One of our earliest commercial customers was a small startup named Qualcomm. And we made some bold choices like purchasing equipment from another small startup named Cisco and provided them with a big boost. We were 10% of their gross revenue for 1988, and they didn’t know how to fulfill our order.
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I’m very happy that I could participate in this ceremony today for my father. To be honest, I grew up without knowing much of his work. But this time I could know that there are many people who highly regarded his work and loved his character.
I stand here as a representative of number of groups of colleagues. The work that was described was a part of what I did as part of the Indian academic network project called the Education & Research Network, ERNET, funded by the government of India and supported by the United Nations Development Programme.
I would like to thank the ISOC for honoring my late husband Rolf Nordhagen. Participating in the history of the Internet, he would have been so proud to be recognized in this way.
I would like to say that I was born knowing I was going to be designing protocols. But in fact, if I’d known more about computers when I was young, I would have said I would be happy doing pretty much anything as long as it didn’t involve computers.
My love affair with computing, which became after awhile a love affair with networking, began in the middle 60s when I was a graduate student in business at Stanford. And someone said, “You know, there’s something going on on the west side of campus having to do with computers.”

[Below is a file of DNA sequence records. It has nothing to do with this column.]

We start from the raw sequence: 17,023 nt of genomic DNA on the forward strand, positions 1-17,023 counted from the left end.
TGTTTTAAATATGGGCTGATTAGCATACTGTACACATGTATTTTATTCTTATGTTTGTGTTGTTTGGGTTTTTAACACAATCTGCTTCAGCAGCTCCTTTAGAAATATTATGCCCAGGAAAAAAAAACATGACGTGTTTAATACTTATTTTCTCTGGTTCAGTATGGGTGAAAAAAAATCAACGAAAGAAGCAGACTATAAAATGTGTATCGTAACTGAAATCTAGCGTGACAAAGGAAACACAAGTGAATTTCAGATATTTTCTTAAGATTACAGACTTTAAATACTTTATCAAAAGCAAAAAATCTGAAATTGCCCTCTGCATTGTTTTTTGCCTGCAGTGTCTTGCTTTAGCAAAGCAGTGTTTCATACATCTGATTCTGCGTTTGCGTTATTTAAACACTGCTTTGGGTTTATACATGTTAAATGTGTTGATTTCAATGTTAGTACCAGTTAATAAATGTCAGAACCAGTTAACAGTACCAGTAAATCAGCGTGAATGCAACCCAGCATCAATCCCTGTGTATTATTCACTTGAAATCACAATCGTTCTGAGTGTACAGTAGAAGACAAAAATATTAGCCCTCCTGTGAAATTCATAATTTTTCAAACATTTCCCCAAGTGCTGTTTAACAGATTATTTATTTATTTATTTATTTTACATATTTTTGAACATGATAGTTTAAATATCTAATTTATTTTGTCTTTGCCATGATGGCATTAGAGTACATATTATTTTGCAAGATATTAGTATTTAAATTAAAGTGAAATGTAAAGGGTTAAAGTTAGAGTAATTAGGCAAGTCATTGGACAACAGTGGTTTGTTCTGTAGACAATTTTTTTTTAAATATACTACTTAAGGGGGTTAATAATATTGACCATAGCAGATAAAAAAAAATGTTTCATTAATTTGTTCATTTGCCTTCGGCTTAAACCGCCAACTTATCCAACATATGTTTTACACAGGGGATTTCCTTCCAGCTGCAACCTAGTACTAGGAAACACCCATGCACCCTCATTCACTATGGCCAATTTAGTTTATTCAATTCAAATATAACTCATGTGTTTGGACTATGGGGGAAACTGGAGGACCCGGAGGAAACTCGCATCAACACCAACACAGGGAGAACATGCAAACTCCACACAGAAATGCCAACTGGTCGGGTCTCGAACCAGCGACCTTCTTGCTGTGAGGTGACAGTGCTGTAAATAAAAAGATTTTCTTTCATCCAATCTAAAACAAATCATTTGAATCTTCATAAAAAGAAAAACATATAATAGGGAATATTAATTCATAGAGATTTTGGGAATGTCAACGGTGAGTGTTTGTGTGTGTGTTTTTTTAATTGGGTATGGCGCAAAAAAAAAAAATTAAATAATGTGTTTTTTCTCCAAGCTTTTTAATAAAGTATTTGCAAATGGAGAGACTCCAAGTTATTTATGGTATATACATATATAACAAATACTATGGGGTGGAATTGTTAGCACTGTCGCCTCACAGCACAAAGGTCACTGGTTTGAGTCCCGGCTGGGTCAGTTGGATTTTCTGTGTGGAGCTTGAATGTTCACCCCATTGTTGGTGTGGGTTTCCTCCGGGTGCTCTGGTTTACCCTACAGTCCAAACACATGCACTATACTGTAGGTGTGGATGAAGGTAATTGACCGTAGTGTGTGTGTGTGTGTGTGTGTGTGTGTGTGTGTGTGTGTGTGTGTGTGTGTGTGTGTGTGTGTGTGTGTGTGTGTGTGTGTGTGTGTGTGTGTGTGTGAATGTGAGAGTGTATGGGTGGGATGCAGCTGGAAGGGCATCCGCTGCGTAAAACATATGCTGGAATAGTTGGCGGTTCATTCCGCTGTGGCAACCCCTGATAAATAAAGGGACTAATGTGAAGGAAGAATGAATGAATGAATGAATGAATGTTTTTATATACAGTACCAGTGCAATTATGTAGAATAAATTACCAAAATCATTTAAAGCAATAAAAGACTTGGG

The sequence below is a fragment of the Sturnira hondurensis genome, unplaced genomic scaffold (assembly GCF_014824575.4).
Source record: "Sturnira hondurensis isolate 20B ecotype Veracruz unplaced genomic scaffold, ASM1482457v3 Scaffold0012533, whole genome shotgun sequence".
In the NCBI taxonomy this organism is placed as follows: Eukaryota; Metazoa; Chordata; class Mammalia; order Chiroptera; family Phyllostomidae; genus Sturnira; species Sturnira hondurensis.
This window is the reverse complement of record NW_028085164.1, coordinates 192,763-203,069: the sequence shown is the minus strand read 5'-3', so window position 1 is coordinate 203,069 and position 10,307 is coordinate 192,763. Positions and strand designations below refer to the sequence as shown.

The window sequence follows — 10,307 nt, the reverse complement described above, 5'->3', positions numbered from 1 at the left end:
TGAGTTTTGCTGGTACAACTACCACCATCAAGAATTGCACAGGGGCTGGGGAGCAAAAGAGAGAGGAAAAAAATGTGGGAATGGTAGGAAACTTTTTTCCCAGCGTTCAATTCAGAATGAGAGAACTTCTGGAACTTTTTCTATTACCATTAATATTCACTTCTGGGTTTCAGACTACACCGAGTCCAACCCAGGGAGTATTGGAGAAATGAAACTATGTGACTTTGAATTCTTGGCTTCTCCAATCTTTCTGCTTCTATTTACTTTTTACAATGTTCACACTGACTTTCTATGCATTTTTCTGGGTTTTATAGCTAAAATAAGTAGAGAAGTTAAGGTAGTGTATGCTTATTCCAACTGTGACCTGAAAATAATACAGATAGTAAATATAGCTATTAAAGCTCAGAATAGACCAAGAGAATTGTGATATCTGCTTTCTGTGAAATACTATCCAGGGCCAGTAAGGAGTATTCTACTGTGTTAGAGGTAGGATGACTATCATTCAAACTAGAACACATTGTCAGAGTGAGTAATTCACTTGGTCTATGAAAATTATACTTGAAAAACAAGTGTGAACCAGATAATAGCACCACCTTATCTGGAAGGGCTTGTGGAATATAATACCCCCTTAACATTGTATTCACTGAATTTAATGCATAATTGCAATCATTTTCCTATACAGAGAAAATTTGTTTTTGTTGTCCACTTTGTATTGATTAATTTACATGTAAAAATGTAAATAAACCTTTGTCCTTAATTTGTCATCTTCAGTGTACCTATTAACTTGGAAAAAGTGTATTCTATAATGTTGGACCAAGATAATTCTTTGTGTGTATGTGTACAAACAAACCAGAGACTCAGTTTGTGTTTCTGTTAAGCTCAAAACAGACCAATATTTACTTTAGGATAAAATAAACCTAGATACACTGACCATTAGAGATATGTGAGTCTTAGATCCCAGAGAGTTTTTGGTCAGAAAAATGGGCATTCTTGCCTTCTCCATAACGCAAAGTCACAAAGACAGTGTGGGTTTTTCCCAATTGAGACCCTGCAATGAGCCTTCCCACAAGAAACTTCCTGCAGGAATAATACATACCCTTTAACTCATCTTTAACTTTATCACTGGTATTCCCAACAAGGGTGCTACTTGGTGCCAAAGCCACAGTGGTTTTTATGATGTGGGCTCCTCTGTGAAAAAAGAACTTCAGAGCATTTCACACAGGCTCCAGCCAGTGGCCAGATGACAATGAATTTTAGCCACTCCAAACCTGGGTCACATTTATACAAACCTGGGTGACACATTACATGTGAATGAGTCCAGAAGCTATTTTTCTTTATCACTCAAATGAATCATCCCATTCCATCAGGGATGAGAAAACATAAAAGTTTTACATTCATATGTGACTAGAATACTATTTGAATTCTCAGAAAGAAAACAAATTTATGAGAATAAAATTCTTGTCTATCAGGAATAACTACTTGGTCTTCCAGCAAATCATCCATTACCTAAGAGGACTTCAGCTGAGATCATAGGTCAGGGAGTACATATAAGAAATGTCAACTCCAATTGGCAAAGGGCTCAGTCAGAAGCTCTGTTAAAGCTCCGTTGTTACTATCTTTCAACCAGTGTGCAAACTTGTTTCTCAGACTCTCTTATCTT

I spent the first half, let’s say fifteen years of a career, trying to make communications easier. And I thought that was a cool thing; I thought that would be great. I’ve spent roughly the second half, another fifteen years, trying to make communication harder, or at least more selective and safer
I did not invent an important thing. I am not an innovator. The only thing I did is you know, in early 2000, when WiFi was just coming I used a simple indoor router to make a long‐range wireless link, a forty‐kilometer link, to bring Internet in my home village.
Thanks goes to everybody who helped to spread the technology. Okay, no. There’s one guy I won’t thank, and that’s the one who used a stolen credit card number to buy our software and then spread it claiming it’s free. He did help us, but still I don’t thank him.
In viewing the list of previous and current inductees, one is awestruck just to be included among them. My own contributions in broadband access, particularly DSL, seem somewhat dwarfed by those of the others.